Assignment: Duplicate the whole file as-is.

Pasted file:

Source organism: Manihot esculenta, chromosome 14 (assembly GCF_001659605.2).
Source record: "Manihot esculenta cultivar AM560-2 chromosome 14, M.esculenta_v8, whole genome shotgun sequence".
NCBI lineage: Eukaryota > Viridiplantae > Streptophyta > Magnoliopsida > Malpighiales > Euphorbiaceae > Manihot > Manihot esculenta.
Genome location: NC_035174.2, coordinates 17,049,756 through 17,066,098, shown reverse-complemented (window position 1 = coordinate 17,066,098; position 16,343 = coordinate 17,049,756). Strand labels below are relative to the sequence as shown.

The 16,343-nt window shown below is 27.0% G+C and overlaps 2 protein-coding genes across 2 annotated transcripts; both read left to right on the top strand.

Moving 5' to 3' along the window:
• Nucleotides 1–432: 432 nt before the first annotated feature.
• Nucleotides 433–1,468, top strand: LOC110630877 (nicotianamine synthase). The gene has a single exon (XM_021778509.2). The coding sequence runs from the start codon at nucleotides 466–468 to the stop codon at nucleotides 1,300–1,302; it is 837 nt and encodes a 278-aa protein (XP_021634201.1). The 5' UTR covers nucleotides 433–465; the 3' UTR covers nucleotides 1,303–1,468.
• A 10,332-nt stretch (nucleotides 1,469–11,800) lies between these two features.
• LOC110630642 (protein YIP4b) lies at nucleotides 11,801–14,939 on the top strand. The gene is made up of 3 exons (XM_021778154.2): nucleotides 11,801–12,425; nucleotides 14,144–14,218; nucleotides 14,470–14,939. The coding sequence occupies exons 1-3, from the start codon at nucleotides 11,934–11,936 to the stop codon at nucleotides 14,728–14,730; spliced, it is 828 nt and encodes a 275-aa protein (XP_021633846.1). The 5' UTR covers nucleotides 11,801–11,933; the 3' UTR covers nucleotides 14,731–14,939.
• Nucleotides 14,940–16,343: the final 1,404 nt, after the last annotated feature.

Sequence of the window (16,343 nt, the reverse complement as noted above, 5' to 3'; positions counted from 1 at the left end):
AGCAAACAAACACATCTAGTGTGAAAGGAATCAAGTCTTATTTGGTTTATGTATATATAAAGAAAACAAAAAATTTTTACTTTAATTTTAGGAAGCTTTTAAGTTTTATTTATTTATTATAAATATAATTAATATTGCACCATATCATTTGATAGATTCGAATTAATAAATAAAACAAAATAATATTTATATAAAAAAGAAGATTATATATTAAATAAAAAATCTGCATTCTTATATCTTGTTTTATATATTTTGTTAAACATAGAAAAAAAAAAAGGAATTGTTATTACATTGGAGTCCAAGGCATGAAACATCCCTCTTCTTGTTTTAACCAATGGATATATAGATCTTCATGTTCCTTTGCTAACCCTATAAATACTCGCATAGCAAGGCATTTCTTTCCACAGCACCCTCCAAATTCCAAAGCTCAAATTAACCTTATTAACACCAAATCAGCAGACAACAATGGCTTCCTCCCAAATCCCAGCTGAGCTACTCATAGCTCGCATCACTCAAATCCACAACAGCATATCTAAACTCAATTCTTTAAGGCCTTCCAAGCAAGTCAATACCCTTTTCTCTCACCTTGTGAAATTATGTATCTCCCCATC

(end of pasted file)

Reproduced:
Source organism: Manihot esculenta, chromosome 14 (assembly GCF_001659605.2).
Source record: "Manihot esculenta cultivar AM560-2 chromosome 14, M.esculenta_v8, whole genome shotgun sequence".
NCBI lineage: Eukaryota > Viridiplantae > Streptophyta > Magnoliopsida > Malpighiales > Euphorbiaceae > Manihot > Manihot esculenta.
Genome location: NC_035174.2, coordinates 17,049,756 through 17,066,098, shown reverse-complemented (window position 1 = coordinate 17,066,098; position 16,343 = coordinate 17,049,756). Strand labels below are relative to the sequence as shown.

The 16,343-nt window shown below is 27.0% G+C and overlaps 2 protein-coding genes across 2 annotated transcripts; both read left to right on the top strand.

Moving 5' to 3' along the window:
• Nucleotides 1–432: 432 nt before the first annotated feature.
• Nucleotides 433–1,468, top strand: LOC110630877 (nicotianamine synthase). The gene has a single exon (XM_021778509.2). The coding sequence runs from the start codon at nucleotides 466–468 to the stop codon at nucleotides 1,300–1,302; it is 837 nt and encodes a 278-aa protein (XP_021634201.1). The 5' UTR covers nucleotides 433–465; the 3' UTR covers nucleotides 1,303–1,468.
• A 10,332-nt stretch (nucleotides 1,469–11,800) lies between these two features.
• LOC110630642 (protein YIP4b) lies at nucleotides 11,801–14,939 on the top strand. The gene is made up of 3 exons (XM_021778154.2): nucleotides 11,801–12,425; nucleotides 14,144–14,218; nucleotides 14,470–14,939. The coding sequence occupies exons 1-3, from the start codon at nucleotides 11,934–11,936 to the stop codon at nucleotides 14,728–14,730; spliced, it is 828 nt and encodes a 275-aa protein (XP_021633846.1). The 5' UTR covers nucleotides 11,801–11,933; the 3' UTR covers nucleotides 14,731–14,939.
• Nucleotides 14,940–16,343: the final 1,404 nt, after the last annotated feature.

Sequence of the window (16,343 nt, the reverse complement as noted above, 5' to 3'; positions counted from 1 at the left end):
AGCAAACAAACACATCTAGTGTGAAAGGAATCAAGTCTTATTTGGTTTATGTATATATAAAGAAAACAAAAAATTTTTACTTTAATTTTAGGAAGCTTTTAAGTTTTATTTATTTATTATAAATATAATTAATATTGCACCATATCATTTGATAGATTCGAATTAATAAATAAAACAAAATAATATTTATATAAAAAAGAAGATTATATATTAAATAAAAAATCTGCATTCTTATATCTTGTTTTATATATTTTGTTAAACATAGAAAAAAAAAAAGGAATTGTTATTACATTGGAGTCCAAGGCATGAAACATCCCTCTTCTTGTTTTAACCAATGGATATATAGATCTTCATGTTCCTTTGCTAACCCTATAAATACTCGCATAGCAAGGCATTTCTTTCCACAGCACCCTCCAAATTCCAAAGCTCAAATTAACCTTATTAACACCAAATCAGCAGACAACAATGGCTTCCTCCCAAATCCCAGCTGAGCTACTCATAGCTCGCATCACTCAAATCCACAACAGCATATCTAAACTCAATTCTTTAAGGCCTTCCAAGCAAGTCAATACCCTTTTCTCTCACCTTGTGAAATTATGTATCTCCCCATC